They are tradable securities that represent shares of a foreign entity, in this case, listed in Shanghai or Shenzhen. The shares associated with GDRs are separated from the rest and deposited in the home country. Like ADRs, a GDR can equal the underlying shares on a one-to-one basis, or it can represent a small portion of a stock or several shares. GDRs can be sold through public offerings in a process that follows the rules set by the destination exchange.
2. Why choose GDR Offer?
The US stock market, the largest in the world, is becoming more difficult to tap for large Chinese companies due to increased regulatory and political scrutiny. About 200 Chinese companies listed in New York could be fired as early as 2024 because they do not allow US regulators to check their financial audits, as US law requires to help protect investors. Talks between US and Chinese authorities have failed to resolve the issue, and US lawmakers are considering a bill to bring the deadline to next year. (Some Chinese companies aren’t waiting: Five state-owned giants in August announced plans to delist them from the New York Stock Exchange.)
For one thing, there is no such pressure regarding the opening of audit books coming from European stock exchanges. In addition, there is a system in place that makes cross-border listing easier for companies already listed in mainland China. Shanghai-London Stock Connect was established in 2019 to connect these two stock exchanges, and expanded in 2022 to Shenzhen, Switzerland and Germany. (Hong Kong investors have been able to trade stocks on the Shanghai and Shenzhen stock exchanges for years using similar relationships.)
4. Can you just switch ADR to GDR?
No, any locally listed Chinese company with ADRs must be removed from the US and re-registered elsewhere in Europe, respecting the rules set by the host exchange. A GDR cannot simply be given against an ADR.
In general, the liquidity in the European markets is much lower than in the US, which means that there are fewer buyers and sellers to facilitate trading. This may be one of the factors preventing some Chinese exporters from listing in Europe. Since the start of Stock Connect with the UK, only two Chinese companies have benefited from it. Although wind turbine maker Mingyang Smart Energy Group Ltd raised $757 million through the sale of the GDR in July – more than the original plan – trading in the following weeks was unfortunate. The reduced volume also hit four Chinese companies that debuted on July 28 in Zurich, having together raised the equivalent of $1.52 billion. That could improve, however, when it becomes fully fungible with shares listed in China, 120 days after its European debut. Based on Chinese regulations, this is the minimum holding period for Chinese GDRs.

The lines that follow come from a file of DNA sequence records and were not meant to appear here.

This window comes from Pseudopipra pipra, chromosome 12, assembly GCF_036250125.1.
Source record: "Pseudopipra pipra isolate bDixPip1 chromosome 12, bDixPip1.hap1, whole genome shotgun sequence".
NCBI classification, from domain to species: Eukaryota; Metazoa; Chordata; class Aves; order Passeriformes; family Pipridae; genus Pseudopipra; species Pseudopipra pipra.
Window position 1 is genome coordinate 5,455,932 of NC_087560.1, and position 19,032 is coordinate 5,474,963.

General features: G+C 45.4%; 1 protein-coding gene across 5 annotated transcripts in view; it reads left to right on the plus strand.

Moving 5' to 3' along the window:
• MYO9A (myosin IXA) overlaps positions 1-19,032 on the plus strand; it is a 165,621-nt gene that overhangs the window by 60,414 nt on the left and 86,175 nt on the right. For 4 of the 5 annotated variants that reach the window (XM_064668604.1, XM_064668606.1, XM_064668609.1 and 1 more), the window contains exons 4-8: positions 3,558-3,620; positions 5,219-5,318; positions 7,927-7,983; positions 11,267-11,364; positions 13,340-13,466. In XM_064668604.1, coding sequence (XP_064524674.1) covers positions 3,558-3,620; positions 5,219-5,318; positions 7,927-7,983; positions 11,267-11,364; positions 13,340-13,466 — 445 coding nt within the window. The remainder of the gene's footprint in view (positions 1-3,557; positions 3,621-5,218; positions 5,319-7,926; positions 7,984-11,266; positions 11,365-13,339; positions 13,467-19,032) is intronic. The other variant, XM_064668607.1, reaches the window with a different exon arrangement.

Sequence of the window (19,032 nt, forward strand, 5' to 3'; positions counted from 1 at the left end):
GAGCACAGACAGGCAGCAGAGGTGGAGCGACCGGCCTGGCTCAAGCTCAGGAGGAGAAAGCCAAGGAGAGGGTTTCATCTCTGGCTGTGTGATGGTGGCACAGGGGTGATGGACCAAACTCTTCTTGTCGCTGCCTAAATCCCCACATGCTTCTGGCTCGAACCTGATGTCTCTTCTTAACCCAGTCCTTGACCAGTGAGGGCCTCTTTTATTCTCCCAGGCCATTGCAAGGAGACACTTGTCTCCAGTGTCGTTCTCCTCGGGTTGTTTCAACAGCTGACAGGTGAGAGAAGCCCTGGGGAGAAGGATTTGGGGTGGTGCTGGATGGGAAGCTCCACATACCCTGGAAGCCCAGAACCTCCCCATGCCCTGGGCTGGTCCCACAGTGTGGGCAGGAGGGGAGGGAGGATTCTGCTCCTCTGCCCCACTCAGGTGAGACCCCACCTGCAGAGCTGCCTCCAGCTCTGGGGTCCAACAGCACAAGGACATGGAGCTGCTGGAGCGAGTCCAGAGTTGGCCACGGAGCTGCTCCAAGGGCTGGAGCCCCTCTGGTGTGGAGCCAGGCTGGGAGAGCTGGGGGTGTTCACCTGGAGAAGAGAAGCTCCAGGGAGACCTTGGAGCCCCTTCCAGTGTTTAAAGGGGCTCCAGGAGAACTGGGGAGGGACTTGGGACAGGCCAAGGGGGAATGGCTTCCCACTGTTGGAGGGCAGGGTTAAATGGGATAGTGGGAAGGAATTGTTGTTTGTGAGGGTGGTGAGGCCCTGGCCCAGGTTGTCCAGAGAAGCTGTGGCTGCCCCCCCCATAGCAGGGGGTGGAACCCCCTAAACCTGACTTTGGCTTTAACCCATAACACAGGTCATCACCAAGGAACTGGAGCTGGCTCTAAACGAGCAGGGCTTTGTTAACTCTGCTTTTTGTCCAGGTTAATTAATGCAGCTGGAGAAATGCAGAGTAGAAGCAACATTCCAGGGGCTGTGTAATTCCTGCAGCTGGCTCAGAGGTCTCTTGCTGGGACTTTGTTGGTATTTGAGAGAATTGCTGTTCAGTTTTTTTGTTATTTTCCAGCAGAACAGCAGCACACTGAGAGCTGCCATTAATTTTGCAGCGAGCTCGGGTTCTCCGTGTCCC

6. Why is Switzerland advanced?
Lawyers say that the GDR process in Zurich is faster, less complicated and cheaper than in London or Germany due to the rules and requirements set by the exchange. said Christina Lee, partner and co-head of capital markets practice at Baker McKenzie for Hong Kong and China. Jos Dijsselhof, CEO of Six Group AG of the Swiss Stock Exchange, cited “the neutrality and predictability of Switzerland being a country on its own”, not part of the European Union “or any other alliance” as an attractive factor for foreign companies. There are at least four more listings that could happen as soon as this year. It was reported in August that several Chinese brokers, including Citic Securities Co. and Haitong Securities Co. They are considering applying for licenses in Germany, which will enable them to offer some investment banking services across the European Union. But as of mid-August, no Chinese company had issued Frankfurt GDRs.
7. Are European companies heading to China?
China’s Financial Supervisory Authority said in July that it was looking to encourage foreign companies to list in China as part of the Stock Connect programme. Those backed by Chinese investors were said to be among the first potential candidates, with German forklift company Kion Group AG one of those studying the possibility. Foreign companies listed there will issue standardized certificates of completion, or Chinese depository receipts.
8. What about Hong Kong for Chinese companies?
Some mainland-based companies are listing or re-registering in the semi-autonomous city. Alibaba Group Holdings Ltd., one of the companies targeted for a potential delisting in New York, said in July it wanted to change the status of its “secondary” listing in Hong Kong to “primary”. This can facilitate access to mainland investors, but not necessarily foreign capital.
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